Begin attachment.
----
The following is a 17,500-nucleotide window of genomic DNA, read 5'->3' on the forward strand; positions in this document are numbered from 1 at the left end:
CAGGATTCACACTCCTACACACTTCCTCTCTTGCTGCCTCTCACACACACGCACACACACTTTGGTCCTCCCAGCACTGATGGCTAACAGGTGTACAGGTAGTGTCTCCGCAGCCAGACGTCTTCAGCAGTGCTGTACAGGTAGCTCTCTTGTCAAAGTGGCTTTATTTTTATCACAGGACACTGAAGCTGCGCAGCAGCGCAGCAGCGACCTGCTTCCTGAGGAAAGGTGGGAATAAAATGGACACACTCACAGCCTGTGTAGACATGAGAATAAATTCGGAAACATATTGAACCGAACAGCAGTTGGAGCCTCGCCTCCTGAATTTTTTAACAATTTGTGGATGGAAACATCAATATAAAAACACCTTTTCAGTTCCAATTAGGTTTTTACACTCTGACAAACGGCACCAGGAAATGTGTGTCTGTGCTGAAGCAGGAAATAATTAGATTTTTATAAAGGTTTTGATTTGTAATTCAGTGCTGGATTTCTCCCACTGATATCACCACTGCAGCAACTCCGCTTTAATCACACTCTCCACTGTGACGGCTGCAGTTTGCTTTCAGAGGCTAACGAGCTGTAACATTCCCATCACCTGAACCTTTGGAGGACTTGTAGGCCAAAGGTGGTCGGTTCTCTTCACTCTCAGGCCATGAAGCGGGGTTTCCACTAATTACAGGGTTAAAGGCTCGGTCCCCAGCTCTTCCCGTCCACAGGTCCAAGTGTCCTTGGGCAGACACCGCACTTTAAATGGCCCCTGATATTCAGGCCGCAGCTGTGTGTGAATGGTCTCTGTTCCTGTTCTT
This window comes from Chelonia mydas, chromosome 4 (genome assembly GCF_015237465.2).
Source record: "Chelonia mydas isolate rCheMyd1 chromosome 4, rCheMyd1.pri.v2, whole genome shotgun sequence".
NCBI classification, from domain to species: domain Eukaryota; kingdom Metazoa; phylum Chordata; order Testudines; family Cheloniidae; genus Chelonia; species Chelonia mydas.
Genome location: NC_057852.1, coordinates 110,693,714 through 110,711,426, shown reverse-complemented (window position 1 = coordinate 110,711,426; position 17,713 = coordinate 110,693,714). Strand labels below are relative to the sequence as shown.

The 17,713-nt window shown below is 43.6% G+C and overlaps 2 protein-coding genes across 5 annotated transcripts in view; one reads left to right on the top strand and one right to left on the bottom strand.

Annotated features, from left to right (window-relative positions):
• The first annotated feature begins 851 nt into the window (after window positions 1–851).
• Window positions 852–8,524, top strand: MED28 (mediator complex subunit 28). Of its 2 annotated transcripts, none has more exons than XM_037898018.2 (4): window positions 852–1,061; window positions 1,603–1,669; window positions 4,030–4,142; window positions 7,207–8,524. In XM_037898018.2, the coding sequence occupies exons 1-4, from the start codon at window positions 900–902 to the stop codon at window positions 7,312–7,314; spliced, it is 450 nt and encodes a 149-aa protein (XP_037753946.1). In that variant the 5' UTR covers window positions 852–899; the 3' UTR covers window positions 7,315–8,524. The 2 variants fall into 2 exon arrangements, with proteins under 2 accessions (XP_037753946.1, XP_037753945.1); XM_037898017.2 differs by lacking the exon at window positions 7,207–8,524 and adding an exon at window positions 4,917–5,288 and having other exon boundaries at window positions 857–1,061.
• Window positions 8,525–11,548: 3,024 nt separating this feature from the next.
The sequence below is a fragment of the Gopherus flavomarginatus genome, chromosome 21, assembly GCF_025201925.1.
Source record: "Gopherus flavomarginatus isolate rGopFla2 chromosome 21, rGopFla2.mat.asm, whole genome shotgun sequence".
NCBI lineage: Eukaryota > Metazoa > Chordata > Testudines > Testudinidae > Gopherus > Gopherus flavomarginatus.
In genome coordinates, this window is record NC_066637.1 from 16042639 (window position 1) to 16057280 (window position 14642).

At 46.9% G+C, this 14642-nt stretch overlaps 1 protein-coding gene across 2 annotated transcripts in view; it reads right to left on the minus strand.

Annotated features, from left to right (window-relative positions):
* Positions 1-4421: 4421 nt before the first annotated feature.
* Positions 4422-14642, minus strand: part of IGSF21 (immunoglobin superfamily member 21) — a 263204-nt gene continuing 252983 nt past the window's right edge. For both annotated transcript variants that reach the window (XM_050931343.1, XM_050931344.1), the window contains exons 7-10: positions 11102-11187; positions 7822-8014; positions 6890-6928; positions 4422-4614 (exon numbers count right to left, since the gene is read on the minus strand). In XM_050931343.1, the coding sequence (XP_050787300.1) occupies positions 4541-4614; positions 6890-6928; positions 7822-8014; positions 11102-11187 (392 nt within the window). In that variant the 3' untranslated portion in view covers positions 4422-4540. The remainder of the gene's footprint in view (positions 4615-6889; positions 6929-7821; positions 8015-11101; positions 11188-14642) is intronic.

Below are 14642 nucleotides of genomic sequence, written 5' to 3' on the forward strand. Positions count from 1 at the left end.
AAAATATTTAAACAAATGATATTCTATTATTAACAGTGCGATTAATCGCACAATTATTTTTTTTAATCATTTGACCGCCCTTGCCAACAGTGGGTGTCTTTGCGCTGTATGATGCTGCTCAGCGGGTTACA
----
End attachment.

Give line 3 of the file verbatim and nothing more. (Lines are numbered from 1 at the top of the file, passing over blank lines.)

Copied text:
This window comes from Chelonia mydas, chromosome 4 (genome assembly GCF_015237465.2).